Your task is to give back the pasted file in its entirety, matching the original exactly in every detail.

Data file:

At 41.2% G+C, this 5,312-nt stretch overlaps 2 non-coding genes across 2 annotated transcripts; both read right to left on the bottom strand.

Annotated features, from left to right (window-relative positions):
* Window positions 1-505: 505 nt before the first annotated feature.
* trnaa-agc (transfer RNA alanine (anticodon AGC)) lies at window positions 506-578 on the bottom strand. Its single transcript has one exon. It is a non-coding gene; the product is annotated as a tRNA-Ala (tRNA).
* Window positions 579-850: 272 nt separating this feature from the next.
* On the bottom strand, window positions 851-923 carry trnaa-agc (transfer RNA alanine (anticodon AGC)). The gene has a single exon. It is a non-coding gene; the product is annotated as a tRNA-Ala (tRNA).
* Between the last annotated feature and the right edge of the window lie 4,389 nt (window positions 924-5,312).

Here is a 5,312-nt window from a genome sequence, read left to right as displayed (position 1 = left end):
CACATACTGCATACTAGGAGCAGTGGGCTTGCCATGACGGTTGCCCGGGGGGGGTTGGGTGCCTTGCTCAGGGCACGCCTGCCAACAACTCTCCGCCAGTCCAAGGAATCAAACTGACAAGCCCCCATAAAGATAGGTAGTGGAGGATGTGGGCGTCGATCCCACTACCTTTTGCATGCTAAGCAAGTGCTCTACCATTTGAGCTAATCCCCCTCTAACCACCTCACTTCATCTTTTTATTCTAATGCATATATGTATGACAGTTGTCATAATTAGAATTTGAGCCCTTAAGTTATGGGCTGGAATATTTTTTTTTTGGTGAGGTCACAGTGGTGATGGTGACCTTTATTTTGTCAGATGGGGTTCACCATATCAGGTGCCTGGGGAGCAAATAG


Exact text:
At 41.2% G+C, this 5,312-nt stretch overlaps 2 non-coding genes across 2 annotated transcripts; both read right to left on the bottom strand.

Annotated features, from left to right (window-relative positions):
* Window positions 1-505: 505 nt before the first annotated feature.
* trnaa-agc (transfer RNA alanine (anticodon AGC)) lies at window positions 506-578 on the bottom strand. Its single transcript has one exon. It is a non-coding gene; the product is annotated as a tRNA-Ala (tRNA).
* Window positions 579-850: 272 nt separating this feature from the next.
* On the bottom strand, window positions 851-923 carry trnaa-agc (transfer RNA alanine (anticodon AGC)). The gene has a single exon. It is a non-coding gene; the product is annotated as a tRNA-Ala (tRNA).
* Between the last annotated feature and the right edge of the window lie 4,389 nt (window positions 924-5,312).

Here is a 5,312-nt window from a genome sequence, read left to right as displayed (position 1 = left end):
CACATACTGCATACTAGGAGCAGTGGGCTTGCCATGACGGTTGCCCGGGGGGGGTTGGGTGCCTTGCTCAGGGCACGCCTGCCAACAACTCTCCGCCAGTCCAAGGAATCAAACTGACAAGCCCCCATAAAGATAGGTAGTGGAGGATGTGGGCGTCGATCCCACTACCTTTTGCATGCTAAGCAAGTGCTCTACCATTTGAGCTAATCCCCCTCTAACCACCTCACTTCATCTTTTTATTCTAATGCATATATGTATGACAGTTGTCATAATTAGAATTTGAGCCCTTAAGTTATGGGCTGGAATATTTTTTTTTTGGTGAGGTCACAGTGGTGATGGTGACCTTTATTTTGTCAGATGGGGTTCACCATATCAGGTGCCTGGGGAGCAAATAG